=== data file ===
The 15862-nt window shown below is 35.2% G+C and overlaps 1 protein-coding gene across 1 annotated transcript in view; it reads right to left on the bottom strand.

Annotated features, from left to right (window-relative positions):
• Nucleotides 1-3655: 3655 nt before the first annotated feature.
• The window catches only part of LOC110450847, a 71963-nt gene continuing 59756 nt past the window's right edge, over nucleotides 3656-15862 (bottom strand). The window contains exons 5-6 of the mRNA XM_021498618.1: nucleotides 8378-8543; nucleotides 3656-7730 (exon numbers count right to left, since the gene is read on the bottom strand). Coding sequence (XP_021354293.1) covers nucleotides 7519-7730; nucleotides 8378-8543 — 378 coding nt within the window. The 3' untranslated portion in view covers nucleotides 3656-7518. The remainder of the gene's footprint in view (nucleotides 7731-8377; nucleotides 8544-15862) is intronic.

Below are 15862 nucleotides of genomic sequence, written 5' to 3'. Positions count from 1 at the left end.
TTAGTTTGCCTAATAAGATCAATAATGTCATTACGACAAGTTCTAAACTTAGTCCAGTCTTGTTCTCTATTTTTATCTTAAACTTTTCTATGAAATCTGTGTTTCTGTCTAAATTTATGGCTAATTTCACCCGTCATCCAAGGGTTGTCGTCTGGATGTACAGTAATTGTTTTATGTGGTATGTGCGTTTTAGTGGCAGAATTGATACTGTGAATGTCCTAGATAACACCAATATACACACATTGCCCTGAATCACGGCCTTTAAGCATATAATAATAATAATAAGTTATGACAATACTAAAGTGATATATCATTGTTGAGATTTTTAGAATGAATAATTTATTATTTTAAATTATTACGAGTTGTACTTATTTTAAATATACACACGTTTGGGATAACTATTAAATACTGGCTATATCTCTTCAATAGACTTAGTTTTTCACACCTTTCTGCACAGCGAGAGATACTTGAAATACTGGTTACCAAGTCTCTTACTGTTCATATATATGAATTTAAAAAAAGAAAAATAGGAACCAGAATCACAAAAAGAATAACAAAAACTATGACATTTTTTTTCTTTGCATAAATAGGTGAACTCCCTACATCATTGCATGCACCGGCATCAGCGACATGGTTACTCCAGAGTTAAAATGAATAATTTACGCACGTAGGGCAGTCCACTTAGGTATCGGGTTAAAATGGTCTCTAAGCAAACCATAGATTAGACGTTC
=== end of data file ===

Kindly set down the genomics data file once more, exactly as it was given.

The 15862-nt window shown below is 35.2% G+C and overlaps 1 protein-coding gene across 1 annotated transcript in view; it reads right to left on the bottom strand.

Annotated features, from left to right (window-relative positions):
• Nucleotides 1-3655: 3655 nt before the first annotated feature.
• The window catches only part of LOC110450847, a 71963-nt gene continuing 59756 nt past the window's right edge, over nucleotides 3656-15862 (bottom strand). The window contains exons 5-6 of the mRNA XM_021498618.1: nucleotides 8378-8543; nucleotides 3656-7730 (exon numbers count right to left, since the gene is read on the bottom strand). Coding sequence (XP_021354293.1) covers nucleotides 7519-7730; nucleotides 8378-8543 — 378 coding nt within the window. The 3' untranslated portion in view covers nucleotides 3656-7518. The remainder of the gene's footprint in view (nucleotides 7731-8377; nucleotides 8544-15862) is intronic.

Below are 15862 nucleotides of genomic sequence, written 5' to 3'. Positions count from 1 at the left end.
TTAGTTTGCCTAATAAGATCAATAATGTCATTACGACAAGTTCTAAACTTAGTCCAGTCTTGTTCTCTATTTTTATCTTAAACTTTTCTATGAAATCTGTGTTTCTGTCTAAATTTATGGCTAATTTCACCCGTCATCCAAGGGTTGTCGTCTGGATGTACAGTAATTGTTTTATGTGGTATGTGCGTTTTAGTGGCAGAATTGATACTGTGAATGTCCTAGATAACACCAATATACACACATTGCCCTGAATCACGGCCTTTAAGCATATAATAATAATAATAAGTTATGACAATACTAAAGTGATATATCATTGTTGAGATTTTTAGAATGAATAATTTATTATTTTAAATTATTACGAGTTGTACTTATTTTAAATATACACACGTTTGGGATAACTATTAAATACTGGCTATATCTCTTCAATAGACTTAGTTTTTCACACCTTTCTGCACAGCGAGAGATACTTGAAATACTGGTTACCAAGTCTCTTACTGTTCATATATATGAATTTAAAAAAAGAAAAATAGGAACCAGAATCACAAAAAGAATAACAAAAACTATGACATTTTTTTTCTTTGCATAAATAGGTGAACTCCCTACATCATTGCATGCACCGGCATCAGCGACATGGTTACTCCAGAGTTAAAATGAATAATTTACGCACGTAGGGCAGTCCACTTAGGTATCGGGTTAAAATGGTCTCTAAGCAAACCATAGATTAGACGTTC